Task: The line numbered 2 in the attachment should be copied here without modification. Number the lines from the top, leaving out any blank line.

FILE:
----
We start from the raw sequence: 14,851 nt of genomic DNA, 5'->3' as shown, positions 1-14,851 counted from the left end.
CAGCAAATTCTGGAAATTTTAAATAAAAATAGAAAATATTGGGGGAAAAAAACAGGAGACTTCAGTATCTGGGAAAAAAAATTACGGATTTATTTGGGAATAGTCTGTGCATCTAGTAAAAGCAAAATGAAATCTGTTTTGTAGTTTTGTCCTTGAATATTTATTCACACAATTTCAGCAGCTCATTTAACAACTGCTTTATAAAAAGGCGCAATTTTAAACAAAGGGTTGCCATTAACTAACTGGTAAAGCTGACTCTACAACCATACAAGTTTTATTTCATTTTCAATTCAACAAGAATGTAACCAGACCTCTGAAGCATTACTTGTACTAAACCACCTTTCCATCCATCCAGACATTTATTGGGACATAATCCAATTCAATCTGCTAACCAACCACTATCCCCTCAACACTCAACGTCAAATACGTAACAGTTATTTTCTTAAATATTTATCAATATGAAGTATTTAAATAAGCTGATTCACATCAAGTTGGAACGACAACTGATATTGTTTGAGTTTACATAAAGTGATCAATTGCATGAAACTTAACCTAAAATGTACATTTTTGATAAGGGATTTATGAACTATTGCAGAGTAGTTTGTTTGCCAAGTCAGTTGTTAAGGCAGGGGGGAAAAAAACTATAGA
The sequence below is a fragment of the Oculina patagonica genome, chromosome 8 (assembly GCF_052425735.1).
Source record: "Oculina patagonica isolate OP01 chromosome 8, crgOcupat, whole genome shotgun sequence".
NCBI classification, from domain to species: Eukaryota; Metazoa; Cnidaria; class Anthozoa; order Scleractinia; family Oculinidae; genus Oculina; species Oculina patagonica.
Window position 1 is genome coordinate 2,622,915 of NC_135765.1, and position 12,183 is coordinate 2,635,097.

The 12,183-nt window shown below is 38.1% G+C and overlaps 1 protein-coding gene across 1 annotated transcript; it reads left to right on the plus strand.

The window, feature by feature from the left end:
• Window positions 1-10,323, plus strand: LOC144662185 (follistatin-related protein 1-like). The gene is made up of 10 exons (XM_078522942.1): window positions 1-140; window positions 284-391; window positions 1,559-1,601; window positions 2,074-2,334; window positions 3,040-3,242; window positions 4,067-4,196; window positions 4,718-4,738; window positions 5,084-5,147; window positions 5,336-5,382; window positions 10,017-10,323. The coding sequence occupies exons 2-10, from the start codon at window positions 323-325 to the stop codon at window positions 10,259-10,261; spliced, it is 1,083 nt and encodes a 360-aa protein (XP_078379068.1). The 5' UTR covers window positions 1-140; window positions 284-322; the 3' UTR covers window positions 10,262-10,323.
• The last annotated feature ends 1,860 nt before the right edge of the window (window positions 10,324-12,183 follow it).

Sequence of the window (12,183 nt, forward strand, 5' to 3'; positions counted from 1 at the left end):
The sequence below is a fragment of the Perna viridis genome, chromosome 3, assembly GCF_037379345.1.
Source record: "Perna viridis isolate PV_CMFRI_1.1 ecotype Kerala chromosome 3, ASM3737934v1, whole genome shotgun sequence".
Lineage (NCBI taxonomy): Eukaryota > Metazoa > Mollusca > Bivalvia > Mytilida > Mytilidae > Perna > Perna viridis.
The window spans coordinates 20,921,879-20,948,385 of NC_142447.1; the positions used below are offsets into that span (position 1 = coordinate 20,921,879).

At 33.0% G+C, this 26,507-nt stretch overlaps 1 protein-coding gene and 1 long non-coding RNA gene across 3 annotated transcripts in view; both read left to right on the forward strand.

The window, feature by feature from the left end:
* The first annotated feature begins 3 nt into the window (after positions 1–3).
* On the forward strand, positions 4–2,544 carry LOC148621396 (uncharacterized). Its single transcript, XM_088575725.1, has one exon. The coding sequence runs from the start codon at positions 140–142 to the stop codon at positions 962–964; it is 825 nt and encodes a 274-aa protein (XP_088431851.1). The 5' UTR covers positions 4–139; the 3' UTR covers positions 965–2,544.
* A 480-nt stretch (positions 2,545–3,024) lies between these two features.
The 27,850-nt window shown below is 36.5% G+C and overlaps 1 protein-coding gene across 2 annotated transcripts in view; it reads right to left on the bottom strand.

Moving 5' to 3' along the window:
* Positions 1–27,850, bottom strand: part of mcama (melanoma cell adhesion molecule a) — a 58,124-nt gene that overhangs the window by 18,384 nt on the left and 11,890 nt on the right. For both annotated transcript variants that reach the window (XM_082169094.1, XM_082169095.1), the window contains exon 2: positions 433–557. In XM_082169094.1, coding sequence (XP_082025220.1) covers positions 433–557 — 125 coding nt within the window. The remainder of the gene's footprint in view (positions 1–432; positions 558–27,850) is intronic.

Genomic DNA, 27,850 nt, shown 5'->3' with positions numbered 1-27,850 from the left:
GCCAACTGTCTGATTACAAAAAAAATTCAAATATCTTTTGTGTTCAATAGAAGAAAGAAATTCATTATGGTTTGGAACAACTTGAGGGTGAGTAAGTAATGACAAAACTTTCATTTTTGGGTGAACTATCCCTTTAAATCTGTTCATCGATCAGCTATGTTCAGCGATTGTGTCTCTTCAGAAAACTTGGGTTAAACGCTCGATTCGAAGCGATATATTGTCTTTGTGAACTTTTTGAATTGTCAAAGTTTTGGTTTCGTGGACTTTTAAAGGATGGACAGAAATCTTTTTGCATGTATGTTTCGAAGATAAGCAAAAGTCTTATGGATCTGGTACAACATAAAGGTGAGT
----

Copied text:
CAGCAAATTCTGGAAATTTTAAATAAAAATAGAAAATATTGGGGGAAAAAAACAGGAGACTTCAGTATCTGGGAAAAAAAATTACGGATTTATTTGGGAATAGTCTGTGCATCTAGTAAAAGCAAAATGAAATCTGTTTTGTAGTTTTGTCCTTGAATATTTATTCACACAATTTCAGCAGCTCATTTAACAACTGCTTTATAAAAAGGCGCAATTTTAAACAAAGGGTTGCCATTAACTAACTGGTAAAGCTGACTCTACAACCATACAAGTTTTATTTCATTTTCAATTCAACAAGAATGTAACCAGACCTCTGAAGCATTACTTGTACTAAACCACCTTTCCATCCATCCAGACATTTATTGGGACATAATCCAATTCAATCTGCTAACCAACCACTATCCCCTCAACACTCAACGTCAAATACGTAACAGTTATTTTCTTAAATATTTATCAATATGAAGTATTTAAATAAGCTGATTCACATCAAGTTGGAACGACAACTGATATTGTTTGAGTTTACATAAAGTGATCAATTGCATGAAACTTAACCTAAAATGTACATTTTTGATAAGGGATTTATGAACTATTGCAGAGTAGTTTGTTTGCCAAGTCAGTTGTTAAGGCAGGGGGGAAAAAAACTATAGA